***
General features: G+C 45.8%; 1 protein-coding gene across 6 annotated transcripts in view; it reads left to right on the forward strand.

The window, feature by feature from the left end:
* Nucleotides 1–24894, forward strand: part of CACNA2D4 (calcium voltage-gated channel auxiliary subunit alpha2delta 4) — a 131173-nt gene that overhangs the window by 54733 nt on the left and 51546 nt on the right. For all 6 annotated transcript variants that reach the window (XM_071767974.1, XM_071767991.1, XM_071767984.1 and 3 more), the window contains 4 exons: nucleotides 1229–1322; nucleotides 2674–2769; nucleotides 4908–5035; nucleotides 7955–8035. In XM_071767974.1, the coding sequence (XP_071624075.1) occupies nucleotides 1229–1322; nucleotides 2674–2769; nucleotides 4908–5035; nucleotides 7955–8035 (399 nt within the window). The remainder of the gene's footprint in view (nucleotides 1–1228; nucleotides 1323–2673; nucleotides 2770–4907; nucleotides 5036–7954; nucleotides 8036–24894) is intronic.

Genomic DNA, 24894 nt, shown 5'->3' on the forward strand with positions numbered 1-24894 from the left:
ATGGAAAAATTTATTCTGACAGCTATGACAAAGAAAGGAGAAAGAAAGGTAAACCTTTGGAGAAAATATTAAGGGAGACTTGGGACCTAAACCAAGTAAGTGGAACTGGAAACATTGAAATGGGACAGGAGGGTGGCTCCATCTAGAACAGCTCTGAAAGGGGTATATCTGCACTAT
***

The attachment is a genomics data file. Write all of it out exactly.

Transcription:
General features: G+C 45.8%; 1 protein-coding gene across 6 annotated transcripts in view; it reads left to right on the forward strand.

The window, feature by feature from the left end:
* Nucleotides 1–24894, forward strand: part of CACNA2D4 (calcium voltage-gated channel auxiliary subunit alpha2delta 4) — a 131173-nt gene that overhangs the window by 54733 nt on the left and 51546 nt on the right. For all 6 annotated transcript variants that reach the window (XM_071767974.1, XM_071767991.1, XM_071767984.1 and 3 more), the window contains 4 exons: nucleotides 1229–1322; nucleotides 2674–2769; nucleotides 4908–5035; nucleotides 7955–8035. In XM_071767974.1, the coding sequence (XP_071624075.1) occupies nucleotides 1229–1322; nucleotides 2674–2769; nucleotides 4908–5035; nucleotides 7955–8035 (399 nt within the window). The remainder of the gene's footprint in view (nucleotides 1–1228; nucleotides 1323–2673; nucleotides 2770–4907; nucleotides 5036–7954; nucleotides 8036–24894) is intronic.

Genomic DNA, 24894 nt, shown 5'->3' on the forward strand with positions numbered 1-24894 from the left:
ATGGAAAAATTTATTCTGACAGCTATGACAAAGAAAGGAGAAAGAAAGGTAAACCTTTGGAGAAAATATTAAGGGAGACTTGGGACCTAAACCAAGTAAGTGGAACTGGAAACATTGAAATGGGACAGGAGGGTGGCTCCATCTAGAACAGCTCTGAAAGGGGTATATCTGCACTAT